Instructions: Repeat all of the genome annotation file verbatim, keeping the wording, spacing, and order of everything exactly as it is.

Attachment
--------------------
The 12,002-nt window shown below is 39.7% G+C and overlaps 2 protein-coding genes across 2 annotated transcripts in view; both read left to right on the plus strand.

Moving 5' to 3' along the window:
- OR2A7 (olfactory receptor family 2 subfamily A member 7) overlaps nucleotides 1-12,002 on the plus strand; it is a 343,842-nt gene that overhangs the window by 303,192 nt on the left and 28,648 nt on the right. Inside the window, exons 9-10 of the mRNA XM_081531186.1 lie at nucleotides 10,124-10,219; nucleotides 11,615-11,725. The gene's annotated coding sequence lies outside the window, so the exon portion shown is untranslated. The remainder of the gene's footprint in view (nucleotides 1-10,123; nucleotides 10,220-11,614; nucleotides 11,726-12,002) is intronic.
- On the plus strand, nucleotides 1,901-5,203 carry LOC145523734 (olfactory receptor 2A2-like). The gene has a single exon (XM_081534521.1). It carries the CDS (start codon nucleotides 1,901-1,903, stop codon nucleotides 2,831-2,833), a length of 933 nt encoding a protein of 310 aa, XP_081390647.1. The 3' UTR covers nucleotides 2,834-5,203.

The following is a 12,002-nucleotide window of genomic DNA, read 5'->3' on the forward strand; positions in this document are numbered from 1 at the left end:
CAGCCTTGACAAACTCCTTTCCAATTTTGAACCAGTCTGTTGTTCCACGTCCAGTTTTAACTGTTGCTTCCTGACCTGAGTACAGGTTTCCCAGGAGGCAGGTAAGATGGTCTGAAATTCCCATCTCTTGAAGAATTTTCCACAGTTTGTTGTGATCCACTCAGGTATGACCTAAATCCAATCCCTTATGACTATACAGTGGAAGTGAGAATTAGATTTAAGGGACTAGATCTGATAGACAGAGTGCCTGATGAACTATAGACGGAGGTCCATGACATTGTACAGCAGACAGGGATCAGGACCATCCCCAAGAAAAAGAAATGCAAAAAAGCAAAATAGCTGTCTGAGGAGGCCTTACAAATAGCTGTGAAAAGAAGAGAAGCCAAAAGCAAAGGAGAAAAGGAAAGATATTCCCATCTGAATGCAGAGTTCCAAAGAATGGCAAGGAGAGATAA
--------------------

The 12,002-nt window shown below is 39.7% G+C and overlaps 2 protein-coding genes across 2 annotated transcripts in view; both read left to right on the plus strand.

Moving 5' to 3' along the window:
- OR2A7 (olfactory receptor family 2 subfamily A member 7) overlaps nucleotides 1-12,002 on the plus strand; it is a 343,842-nt gene that overhangs the window by 303,192 nt on the left and 28,648 nt on the right. Inside the window, exons 9-10 of the mRNA XM_081531186.1 lie at nucleotides 10,124-10,219; nucleotides 11,615-11,725. The gene's annotated coding sequence lies outside the window, so the exon portion shown is untranslated. The remainder of the gene's footprint in view (nucleotides 1-10,123; nucleotides 10,220-11,614; nucleotides 11,726-12,002) is intronic.
- On the plus strand, nucleotides 1,901-5,203 carry LOC145523734 (olfactory receptor 2A2-like). The gene has a single exon (XM_081534521.1). It carries the CDS (start codon nucleotides 1,901-1,903, stop codon nucleotides 2,831-2,833), a length of 933 nt encoding a protein of 310 aa, XP_081390647.1. The 3' UTR covers nucleotides 2,834-5,203.

The following is a 12,002-nucleotide window of genomic DNA, read 5'->3' on the forward strand; positions in this document are numbered from 1 at the left end:
CAGCCTTGACAAACTCCTTTCCAATTTTGAACCAGTCTGTTGTTCCACGTCCAGTTTTAACTGTTGCTTCCTGACCTGAGTACAGGTTTCCCAGGAGGCAGGTAAGATGGTCTGAAATTCCCATCTCTTGAAGAATTTTCCACAGTTTGTTGTGATCCACTCAGGTATGACCTAAATCCAATCCCTTATGACTATACAGTGGAAGTGAGAATTAGATTTAAGGGACTAGATCTGATAGACAGAGTGCCTGATGAACTATAGACGGAGGTCCATGACATTGTACAGCAGACAGGGATCAGGACCATCCCCAAGAAAAAGAAATGCAAAAAAGCAAAATAGCTGTCTGAGGAGGCCTTACAAATAGCTGTGAAAAGAAGAGAAGCCAAAAGCAAAGGAGAAAAGGAAAGATATTCCCATCTGAATGCAGAGTTCCAAAGAATGGCAAGGAGAGATAA